19 Feb 2010
The HGSC Index report, published today by The Royal Bank of Scotland plc (RBS) and London Business School professors Elroy Dimson and Paul Marsh, shows that in 2009 mid- and small-cap companies had their best share price performance since 1977. This was only one of the many striking reversals from the previous year.
Stephen Ford, Head of UK Mid Market Equities, RBS, said:
“Following the strong outperformance of the HGSC index in 2009 a period of consolidation is expected in the short term. However restructuring benefits, coupled with robust balance sheets and top line appreciation, should underpin earnings upgrades and further outperformance over the course of the year.”
The RBS HGSC Index measures the performance of the lowest tenth by value of the main UK equity market. Launched in 1987, the index has a unique 55-year back-history. In 2009, the HGSC gave a total return of 54.2%, which is 24.1 percentage points above the FTSE All-Share. The HG1000 XIC “minnows” index (which covers the bottom 2% of the market, ex-investment companies) had an even higher return and beat the FTSE All-Share by 45.7 percentage points. (Figure 1).
The authors of the report, Professors Elroy Dimson and Paul Marsh, said:
“The HGSC staged a major recovery in 2009. Mid- and small-cap companies thus ended the decade with cumulative, 10-year performance that is among the best of the major UK asset classes. An investment 55 years ago of GBP 1000 in the HGSC, with dividends reinvested, would today be worth GBP 2.6 million, as compared to GBP 0.5 million if the investment had been in the FTSE All-Share.”
Globally, small-cap companies performed well during 2009 in all 26 markets researched by the authors. The worst performers of the previous year tended to be the best in 2009. Across 26 countries, the small-cap premium (the excess of small-cap over large-cap stock returns) averaged 33%. (Figure 2)
Although the last decade has been dubbed a lost decade for equity investors, this has not been true for small- and mid-cap investors. From 2000–2009, the HGSC, ex-investment companies, had a 66% return; the FTSE250 returned 91%; the Dimson-Marsh MicroCap™ index had a 102% return. Small-cap /mid-cap stocks outperformed large-caps, cash, bonds and investment property. (Figure 3)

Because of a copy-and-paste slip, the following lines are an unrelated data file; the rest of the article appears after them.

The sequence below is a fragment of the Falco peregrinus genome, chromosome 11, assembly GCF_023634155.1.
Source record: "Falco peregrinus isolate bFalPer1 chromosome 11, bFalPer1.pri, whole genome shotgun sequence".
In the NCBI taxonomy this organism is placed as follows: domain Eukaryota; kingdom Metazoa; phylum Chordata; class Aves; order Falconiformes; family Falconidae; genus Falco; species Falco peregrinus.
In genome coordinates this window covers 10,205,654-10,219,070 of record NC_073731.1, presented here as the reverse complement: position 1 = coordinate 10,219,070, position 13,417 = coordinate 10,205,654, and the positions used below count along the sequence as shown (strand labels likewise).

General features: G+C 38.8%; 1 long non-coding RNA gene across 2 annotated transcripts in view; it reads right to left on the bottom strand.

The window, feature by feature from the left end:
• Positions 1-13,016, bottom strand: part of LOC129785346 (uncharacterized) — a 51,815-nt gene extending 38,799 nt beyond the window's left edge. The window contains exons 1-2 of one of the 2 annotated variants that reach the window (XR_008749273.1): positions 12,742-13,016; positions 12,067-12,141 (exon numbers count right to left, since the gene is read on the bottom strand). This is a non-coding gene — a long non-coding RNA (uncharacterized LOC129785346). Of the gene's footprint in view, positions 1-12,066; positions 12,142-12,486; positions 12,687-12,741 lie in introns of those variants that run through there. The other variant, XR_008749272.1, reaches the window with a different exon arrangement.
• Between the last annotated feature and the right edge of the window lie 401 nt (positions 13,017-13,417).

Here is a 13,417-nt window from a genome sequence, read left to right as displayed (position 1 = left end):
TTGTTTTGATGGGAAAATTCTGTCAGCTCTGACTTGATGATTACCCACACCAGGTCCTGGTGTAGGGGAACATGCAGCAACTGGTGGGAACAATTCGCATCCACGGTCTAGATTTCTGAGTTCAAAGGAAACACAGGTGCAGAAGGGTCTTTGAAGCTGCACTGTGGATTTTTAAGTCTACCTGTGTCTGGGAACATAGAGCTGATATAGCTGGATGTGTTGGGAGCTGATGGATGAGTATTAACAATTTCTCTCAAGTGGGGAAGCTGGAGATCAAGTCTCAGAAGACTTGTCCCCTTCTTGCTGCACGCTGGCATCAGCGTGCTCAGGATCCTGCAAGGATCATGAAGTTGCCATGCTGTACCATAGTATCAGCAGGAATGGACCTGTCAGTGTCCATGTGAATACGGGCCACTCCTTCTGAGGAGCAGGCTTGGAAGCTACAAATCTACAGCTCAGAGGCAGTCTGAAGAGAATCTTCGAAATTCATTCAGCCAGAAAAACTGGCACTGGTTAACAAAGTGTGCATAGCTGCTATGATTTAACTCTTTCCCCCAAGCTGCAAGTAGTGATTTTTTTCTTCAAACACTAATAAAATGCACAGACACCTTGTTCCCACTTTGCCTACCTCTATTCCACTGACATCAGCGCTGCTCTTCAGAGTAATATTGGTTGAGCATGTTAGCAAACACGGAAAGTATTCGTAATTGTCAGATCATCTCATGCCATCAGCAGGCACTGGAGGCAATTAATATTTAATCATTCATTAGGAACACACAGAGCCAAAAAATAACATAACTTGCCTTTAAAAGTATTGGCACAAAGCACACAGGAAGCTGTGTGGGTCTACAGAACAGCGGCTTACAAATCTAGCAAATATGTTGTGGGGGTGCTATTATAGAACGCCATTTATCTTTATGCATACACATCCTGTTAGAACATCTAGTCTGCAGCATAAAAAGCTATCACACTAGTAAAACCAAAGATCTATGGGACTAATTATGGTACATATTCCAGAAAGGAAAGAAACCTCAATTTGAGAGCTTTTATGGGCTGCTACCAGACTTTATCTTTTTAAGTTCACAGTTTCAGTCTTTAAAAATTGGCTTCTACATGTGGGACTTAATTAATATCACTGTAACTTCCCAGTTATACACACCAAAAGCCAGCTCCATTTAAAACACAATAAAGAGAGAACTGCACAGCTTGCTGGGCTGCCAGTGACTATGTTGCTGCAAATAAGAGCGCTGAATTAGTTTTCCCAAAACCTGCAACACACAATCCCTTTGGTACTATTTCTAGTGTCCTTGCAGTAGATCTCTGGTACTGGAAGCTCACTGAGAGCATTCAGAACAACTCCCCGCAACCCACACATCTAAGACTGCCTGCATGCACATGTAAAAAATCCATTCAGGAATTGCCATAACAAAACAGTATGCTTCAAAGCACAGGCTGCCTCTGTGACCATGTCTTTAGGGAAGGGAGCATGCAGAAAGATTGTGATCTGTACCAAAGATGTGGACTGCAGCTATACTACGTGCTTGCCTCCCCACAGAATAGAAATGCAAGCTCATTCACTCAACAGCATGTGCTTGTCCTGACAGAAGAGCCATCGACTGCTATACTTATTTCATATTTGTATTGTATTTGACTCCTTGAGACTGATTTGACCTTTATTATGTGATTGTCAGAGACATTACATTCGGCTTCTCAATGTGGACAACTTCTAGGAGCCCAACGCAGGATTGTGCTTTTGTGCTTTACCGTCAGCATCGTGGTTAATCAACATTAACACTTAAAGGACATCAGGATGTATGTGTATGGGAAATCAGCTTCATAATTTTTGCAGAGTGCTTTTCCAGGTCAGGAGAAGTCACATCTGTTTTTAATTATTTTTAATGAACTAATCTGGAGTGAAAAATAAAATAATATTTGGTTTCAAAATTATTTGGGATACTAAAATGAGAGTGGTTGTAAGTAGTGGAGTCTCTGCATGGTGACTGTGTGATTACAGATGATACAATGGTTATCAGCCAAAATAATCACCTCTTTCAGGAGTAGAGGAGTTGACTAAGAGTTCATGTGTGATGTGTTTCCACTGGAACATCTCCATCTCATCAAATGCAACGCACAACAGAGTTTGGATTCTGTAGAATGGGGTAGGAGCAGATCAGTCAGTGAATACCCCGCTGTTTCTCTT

In last year’s report, the authors said that when recovery came, high beta stocks and sectors—which were the worst hit in the 2008 downturn—would perform best. This is precisely what happened. In 2009, smaller companies with a high beta returned 81% while low beta stocks returned just 25%. (Figure 4). When comparing 2009 with 2008, it was a case of “the first shall be last and the last shall be first”.
Although stock markets recovered sharply in 2009, this came too late for many companies and 2009 saw a record number of listed companies becoming valueless. (Figure 5). It was also the quietest year since the launch of the HGSC for AIM IPOs and for fully listed IPOs and acquisitions.
With bank borrowing in short supply, many companies have cut dividends. More than half of index constituents reduced their dividends or already had a zero payout. A quarter of them cut their dividends by 50% to 100%. In 2009 it became “respectable” to cut dividends. (Figure 6).
Looking to the future, the HGSC enters 2010 with a dividend yield of 2.67% and a P/E ratio of 13.23 (ex-investment companies, 11.22). This may be compared with the All-Share’s 3.20% yield and 13.22 P/E.
Reversal of the profitability of momentum trading (in 2009, momentum had its worst year since 1955); reversal of the value effect (in 2009, growth stocks outperformed value stocks);
Reversal of the performance of new entries to the HGSC (companies that became small enough to enter the index subsequently outperformed);
Reversal of the HGSC ratings decline (in 2009, small-cap P/Es went up by 75%);
Reversal of the small-cap yield gap (during 2009, small-cap yields fell to below the All-Share).